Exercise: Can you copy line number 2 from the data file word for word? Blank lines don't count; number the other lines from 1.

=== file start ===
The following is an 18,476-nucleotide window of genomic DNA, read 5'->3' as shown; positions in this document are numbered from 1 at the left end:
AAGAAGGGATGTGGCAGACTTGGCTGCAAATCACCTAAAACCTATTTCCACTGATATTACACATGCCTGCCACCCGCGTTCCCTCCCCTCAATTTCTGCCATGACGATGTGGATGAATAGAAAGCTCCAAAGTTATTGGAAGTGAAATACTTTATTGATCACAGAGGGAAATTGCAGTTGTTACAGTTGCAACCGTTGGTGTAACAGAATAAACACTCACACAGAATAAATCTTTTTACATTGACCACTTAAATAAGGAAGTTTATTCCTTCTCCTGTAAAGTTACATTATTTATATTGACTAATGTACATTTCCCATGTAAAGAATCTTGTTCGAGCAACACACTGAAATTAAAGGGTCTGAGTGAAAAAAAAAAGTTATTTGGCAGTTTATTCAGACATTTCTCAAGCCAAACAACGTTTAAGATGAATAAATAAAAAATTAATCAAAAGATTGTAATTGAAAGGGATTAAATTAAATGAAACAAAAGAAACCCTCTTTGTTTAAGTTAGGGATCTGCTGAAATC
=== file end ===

AAGAAGGGATGTGGCAGACTTGGCTGCAAATCACCTAAAACCTATTTCCACTGATATTACACATGCCTGCCACCCGCGTTCCCTCCCCTCAATTTCTGCCATGACGATGTGGATGAATAGAAAGCTCCAAAGTTATTGGAAGTGAAATACTTTATTGATCACAGAGGGAAATTGCAGTTGTTACAGTTGCAACCGTTGGTGTAACAGAATAAACACTCACACAGAATAAATCTTTTTACATTGACCACTTAAATAAGGAAGTTTATTCCTTCTCCTGTAAAGTTACATTATTTATATTGACTAATGTACATTTCCCATGTAAAGAATCTTGTTCGAGCAACACACTGAAATTAAAGGGTCTGAGTGAAAAAAAAAAGTTATTTGGCAGTTTATTCAGACATTTCTCAAGCCAAACAACGTTTAAGATGAATAAATAAAAAATTAATCAAAAGATTGTAATTGAAAGGGATTAAATTAAATGAAACAAAAGAAACCCTCTTTGTTTAAGTTAGGGATCTGCTGAAATC